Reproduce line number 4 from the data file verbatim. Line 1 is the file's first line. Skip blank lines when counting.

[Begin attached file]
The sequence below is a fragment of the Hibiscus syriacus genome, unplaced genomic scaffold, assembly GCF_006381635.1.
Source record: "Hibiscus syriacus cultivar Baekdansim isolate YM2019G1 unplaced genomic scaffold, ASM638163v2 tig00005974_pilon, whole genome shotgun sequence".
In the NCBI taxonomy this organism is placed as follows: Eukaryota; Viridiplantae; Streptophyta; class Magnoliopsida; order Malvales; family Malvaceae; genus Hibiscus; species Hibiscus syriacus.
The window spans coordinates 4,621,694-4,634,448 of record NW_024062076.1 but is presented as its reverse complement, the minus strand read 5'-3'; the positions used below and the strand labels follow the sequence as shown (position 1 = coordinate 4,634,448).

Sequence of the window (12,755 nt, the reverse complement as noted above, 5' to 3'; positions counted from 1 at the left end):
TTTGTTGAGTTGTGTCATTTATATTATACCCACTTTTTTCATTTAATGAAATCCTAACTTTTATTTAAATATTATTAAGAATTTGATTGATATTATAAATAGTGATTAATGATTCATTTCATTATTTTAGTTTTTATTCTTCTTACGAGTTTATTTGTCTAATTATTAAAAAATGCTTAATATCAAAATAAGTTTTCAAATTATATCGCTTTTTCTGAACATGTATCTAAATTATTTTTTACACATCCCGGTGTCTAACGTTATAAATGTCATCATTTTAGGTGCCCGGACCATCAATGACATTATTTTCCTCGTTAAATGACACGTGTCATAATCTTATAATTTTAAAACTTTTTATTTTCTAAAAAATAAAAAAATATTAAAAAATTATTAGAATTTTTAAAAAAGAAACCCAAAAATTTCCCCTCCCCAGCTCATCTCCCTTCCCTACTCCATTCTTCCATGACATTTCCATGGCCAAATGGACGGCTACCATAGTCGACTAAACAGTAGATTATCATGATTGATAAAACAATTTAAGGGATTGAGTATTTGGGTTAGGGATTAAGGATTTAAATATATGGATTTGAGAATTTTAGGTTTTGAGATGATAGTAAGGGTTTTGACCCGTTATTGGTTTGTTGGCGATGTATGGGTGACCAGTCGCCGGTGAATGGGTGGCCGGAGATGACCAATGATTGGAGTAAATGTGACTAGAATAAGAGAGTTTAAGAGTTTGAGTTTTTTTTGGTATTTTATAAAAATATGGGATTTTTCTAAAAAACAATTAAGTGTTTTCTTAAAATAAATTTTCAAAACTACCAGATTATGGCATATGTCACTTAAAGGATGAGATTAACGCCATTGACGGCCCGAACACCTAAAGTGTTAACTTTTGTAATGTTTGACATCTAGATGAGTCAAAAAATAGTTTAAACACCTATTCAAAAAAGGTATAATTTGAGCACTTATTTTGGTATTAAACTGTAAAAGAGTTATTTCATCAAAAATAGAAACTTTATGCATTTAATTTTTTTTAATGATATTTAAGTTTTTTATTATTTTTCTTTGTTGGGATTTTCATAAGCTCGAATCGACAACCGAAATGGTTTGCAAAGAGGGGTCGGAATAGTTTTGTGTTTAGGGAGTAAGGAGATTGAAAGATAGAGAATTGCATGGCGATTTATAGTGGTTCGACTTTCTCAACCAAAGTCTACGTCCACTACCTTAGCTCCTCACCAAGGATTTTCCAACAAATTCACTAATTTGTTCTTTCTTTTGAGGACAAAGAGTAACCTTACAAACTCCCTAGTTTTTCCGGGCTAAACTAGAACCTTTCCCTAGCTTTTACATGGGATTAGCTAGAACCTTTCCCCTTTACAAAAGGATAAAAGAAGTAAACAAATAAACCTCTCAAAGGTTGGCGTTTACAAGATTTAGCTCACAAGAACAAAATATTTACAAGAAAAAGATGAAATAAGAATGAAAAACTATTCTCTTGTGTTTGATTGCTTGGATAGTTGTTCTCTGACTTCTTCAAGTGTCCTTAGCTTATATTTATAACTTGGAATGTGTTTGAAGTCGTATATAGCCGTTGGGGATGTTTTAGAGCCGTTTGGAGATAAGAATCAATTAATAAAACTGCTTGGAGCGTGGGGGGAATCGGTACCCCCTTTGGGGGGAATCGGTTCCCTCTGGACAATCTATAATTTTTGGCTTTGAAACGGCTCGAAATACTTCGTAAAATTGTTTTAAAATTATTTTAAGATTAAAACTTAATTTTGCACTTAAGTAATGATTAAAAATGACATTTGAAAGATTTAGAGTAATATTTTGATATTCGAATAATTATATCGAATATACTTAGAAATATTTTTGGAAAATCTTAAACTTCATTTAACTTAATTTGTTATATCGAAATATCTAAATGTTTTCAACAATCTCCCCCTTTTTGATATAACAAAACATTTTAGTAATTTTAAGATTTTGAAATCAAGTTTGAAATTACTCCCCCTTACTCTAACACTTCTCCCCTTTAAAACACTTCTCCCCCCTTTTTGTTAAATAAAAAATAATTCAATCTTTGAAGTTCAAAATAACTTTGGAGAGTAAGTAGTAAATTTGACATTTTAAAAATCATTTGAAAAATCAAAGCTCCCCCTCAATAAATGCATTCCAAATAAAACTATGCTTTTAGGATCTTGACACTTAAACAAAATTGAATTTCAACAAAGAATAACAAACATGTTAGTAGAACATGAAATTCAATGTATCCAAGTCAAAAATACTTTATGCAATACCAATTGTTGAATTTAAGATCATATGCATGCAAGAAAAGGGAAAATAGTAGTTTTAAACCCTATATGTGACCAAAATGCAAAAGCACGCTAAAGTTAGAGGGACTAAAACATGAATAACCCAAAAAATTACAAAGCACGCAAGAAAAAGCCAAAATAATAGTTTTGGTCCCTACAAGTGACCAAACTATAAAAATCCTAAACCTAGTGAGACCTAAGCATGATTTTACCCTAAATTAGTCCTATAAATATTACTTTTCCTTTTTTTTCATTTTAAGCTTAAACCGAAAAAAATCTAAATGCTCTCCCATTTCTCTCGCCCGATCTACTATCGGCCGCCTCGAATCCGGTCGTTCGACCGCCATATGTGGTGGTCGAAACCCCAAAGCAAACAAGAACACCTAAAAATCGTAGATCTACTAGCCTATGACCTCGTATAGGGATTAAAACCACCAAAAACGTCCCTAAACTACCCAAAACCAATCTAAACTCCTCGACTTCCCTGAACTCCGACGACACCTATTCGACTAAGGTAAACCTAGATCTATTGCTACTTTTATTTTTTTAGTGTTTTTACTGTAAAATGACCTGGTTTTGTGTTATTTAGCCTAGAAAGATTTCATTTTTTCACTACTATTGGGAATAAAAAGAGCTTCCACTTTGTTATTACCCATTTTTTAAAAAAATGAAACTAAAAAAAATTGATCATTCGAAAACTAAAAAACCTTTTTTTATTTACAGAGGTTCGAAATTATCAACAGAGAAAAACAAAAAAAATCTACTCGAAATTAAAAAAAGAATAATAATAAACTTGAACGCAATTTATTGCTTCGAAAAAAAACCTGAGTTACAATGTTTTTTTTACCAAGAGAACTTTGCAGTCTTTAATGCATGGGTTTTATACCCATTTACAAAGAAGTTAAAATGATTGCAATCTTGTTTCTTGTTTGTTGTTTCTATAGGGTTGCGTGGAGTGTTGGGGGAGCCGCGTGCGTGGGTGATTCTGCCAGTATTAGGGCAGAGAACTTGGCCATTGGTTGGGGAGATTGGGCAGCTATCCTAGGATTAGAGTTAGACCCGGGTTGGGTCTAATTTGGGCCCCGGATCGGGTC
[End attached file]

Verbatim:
The window spans coordinates 4,621,694-4,634,448 of record NW_024062076.1 but is presented as its reverse complement, the minus strand read 5'-3'; the positions used below and the strand labels follow the sequence as shown (position 1 = coordinate 4,634,448).